Among the main criticisms reported by users of plug-in vehicles, the catastrophic state of public charging stations stands out. Most electric vehicle users charge at home or in the office. But to increase your range, there is no choice, you need to recharge at a terminal. Not an easy experience.
One of the three terminals down
A sentiment that is confirmed by the numbers. According to Afirev, the French association for charging electric vehicles in roaming, which created its observatory, one in four public terminals has malfunctions. A reality that has great consequences.
In its 2021 study, the association recalls that 76% of users found a charging station out of order in the last six months. They are up to 80% of having been faced with a charging problem during this same period. Only 73% of charging points are available 99% of the time. Finally, only 73% of loading sessions are successfully launched.
That means you have almost a one in three chance of encountering a terminal that doesn’t work.
Networks not always accessible
Finding a terminal that works is no guarantee of being able to load there. In fact, there are a multitude of collection networks, public or private, and almost as many commercial policies.
What do all these terminals have in common? They are still too rare to accept bank cards. Charging electric vehicles is one of the last products that cannot be paid for with a bank card.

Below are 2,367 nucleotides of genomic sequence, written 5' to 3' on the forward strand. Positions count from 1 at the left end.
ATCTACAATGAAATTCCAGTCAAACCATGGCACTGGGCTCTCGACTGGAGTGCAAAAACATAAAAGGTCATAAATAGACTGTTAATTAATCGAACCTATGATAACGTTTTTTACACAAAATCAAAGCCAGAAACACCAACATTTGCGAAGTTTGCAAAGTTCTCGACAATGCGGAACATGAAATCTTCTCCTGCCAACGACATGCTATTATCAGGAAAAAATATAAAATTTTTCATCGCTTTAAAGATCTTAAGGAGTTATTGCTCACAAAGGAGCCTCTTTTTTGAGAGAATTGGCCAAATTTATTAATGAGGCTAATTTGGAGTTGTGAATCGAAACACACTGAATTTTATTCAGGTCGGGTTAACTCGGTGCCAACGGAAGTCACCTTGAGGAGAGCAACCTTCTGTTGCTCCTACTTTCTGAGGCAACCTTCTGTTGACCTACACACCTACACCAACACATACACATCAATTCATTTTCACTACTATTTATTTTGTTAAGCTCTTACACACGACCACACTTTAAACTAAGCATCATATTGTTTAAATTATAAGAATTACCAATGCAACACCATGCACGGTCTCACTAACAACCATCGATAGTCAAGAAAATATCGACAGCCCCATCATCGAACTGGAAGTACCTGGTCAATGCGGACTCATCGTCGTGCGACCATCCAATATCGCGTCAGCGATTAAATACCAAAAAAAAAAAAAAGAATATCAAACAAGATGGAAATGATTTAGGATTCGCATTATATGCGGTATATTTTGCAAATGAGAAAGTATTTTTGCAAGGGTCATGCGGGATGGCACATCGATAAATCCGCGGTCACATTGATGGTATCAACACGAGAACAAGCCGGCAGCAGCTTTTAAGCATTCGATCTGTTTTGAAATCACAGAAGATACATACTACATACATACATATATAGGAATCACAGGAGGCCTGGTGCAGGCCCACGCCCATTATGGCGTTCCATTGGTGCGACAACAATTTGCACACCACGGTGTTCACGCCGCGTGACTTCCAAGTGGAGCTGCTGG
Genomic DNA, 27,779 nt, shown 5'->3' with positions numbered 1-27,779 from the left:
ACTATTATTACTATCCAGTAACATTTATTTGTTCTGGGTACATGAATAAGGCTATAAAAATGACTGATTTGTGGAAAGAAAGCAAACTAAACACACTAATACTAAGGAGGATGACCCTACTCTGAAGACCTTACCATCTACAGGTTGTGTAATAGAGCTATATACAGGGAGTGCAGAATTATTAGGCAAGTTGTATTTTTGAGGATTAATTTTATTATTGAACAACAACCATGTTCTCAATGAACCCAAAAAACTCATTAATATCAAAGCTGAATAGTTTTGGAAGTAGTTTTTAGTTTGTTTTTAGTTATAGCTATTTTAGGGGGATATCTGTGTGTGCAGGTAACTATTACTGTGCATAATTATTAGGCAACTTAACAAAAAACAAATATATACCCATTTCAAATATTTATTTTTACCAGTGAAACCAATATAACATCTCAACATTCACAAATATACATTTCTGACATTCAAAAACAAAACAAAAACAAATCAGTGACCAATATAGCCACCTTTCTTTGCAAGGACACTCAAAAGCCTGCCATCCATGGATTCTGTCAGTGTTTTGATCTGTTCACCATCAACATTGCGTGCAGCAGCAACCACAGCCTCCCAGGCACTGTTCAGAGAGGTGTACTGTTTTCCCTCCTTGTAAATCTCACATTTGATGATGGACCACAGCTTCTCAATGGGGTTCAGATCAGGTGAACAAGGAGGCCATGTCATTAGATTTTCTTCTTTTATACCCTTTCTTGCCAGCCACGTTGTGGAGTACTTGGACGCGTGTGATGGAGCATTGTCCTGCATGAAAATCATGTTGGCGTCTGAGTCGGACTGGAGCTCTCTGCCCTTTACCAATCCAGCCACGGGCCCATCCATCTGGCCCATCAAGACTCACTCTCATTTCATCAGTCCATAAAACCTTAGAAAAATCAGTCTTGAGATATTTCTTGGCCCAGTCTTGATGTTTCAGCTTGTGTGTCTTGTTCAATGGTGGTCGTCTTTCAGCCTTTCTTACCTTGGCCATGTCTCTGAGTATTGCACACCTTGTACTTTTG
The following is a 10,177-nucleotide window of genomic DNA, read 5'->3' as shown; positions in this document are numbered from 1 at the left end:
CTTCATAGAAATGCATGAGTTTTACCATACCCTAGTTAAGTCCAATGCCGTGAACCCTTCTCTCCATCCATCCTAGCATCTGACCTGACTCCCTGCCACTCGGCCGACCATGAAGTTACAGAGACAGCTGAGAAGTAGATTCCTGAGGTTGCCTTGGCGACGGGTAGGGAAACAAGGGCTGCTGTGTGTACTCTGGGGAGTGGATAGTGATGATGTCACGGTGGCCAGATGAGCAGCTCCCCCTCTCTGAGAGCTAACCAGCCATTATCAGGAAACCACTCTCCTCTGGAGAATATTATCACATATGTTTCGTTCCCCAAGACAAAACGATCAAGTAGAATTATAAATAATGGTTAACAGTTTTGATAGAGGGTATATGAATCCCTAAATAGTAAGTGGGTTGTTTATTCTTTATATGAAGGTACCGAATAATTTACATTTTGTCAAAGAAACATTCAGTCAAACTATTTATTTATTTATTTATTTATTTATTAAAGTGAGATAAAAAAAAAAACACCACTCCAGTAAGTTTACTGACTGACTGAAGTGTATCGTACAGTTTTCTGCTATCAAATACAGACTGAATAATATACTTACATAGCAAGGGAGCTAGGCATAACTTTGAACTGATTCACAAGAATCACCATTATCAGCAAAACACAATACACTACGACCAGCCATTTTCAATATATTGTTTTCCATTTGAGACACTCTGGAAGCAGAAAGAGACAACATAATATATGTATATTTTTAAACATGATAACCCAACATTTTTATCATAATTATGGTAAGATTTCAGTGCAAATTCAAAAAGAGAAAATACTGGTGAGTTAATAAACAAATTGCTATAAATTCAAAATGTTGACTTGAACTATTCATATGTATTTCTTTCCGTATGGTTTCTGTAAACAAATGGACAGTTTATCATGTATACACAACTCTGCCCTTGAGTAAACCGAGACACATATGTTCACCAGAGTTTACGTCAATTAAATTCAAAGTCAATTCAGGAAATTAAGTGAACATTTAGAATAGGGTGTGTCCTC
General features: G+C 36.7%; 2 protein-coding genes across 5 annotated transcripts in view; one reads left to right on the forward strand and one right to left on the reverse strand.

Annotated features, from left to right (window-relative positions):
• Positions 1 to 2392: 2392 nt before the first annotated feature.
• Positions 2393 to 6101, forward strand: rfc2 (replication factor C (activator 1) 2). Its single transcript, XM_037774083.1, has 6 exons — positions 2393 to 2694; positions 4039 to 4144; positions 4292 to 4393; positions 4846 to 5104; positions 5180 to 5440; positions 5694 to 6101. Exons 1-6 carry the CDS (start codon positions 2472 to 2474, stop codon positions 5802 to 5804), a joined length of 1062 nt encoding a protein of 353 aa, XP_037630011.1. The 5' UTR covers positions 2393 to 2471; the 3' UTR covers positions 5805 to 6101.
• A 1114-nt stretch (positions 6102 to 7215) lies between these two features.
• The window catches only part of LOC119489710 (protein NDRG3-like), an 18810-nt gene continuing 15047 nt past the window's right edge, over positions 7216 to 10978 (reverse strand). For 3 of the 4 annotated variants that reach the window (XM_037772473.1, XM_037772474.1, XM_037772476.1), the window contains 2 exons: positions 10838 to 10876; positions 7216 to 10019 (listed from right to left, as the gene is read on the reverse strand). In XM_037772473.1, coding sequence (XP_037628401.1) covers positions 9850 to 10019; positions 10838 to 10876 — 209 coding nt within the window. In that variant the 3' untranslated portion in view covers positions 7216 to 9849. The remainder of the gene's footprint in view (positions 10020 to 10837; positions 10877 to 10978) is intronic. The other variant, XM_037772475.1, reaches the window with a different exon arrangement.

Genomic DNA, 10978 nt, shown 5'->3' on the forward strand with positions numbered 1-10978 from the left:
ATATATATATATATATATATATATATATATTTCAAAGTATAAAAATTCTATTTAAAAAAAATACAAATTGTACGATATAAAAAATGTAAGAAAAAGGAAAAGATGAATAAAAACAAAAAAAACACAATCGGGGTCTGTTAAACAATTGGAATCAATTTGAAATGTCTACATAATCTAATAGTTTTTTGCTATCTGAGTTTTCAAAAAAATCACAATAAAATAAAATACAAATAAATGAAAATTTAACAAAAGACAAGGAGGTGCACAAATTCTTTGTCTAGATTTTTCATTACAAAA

Chargemap cards or certain cards provided by car manufacturers allow access to most terminals across France, but this does not always work.
Once you’ve found a working terminal where you can plug your car into a compatible outlet that accepts your subscription card, the hard part still needs to be done.
In some terminals, understanding how the terminal works seems reserved for users with an engineering background. Instructions for use are missing or indecipherable, and launching the payload can take several minutes. Do not trust the telephone service, there is little chance of being answered.
Sometimes charging stops for no reason and other times the charging gun cannot be unlocked from the vehicle after charging is complete. A misfortune that has happened to us several times during the tests of electric vehicles. Sometimes you have to repeat the maneuver five or ten times before you see the weapon unlocked.
Once charging begins, one of the biggest problems with electrical terminals remains: the opaque price. In front of a petrol station, you are given a price per liter, which you simply have to multiply by the desired number of liters or by the maximum capacity of your tank. With an electric vehicle it gets more complicated.
In most terminals, the price is not indicated, making recharge the only consumer good for which we do not know what the final bill will be. This price, often indicated very small in the terminal’s submenus, is often hidden. Worse, when it is indicated, we realize that it is expressed in minutes. Therefore, it is impossible to know the actual price per kWh.
A problem that, however, tends to disappear. Operator Ionity, one of the most established in France for fast terminals, has just moved from billing by kWh and no longer by time spent. But in these same terminals, the charging fee can vary from single to quadruple, depending on the brand of your vehicle or your possible subscription. Transparency is still a long way off.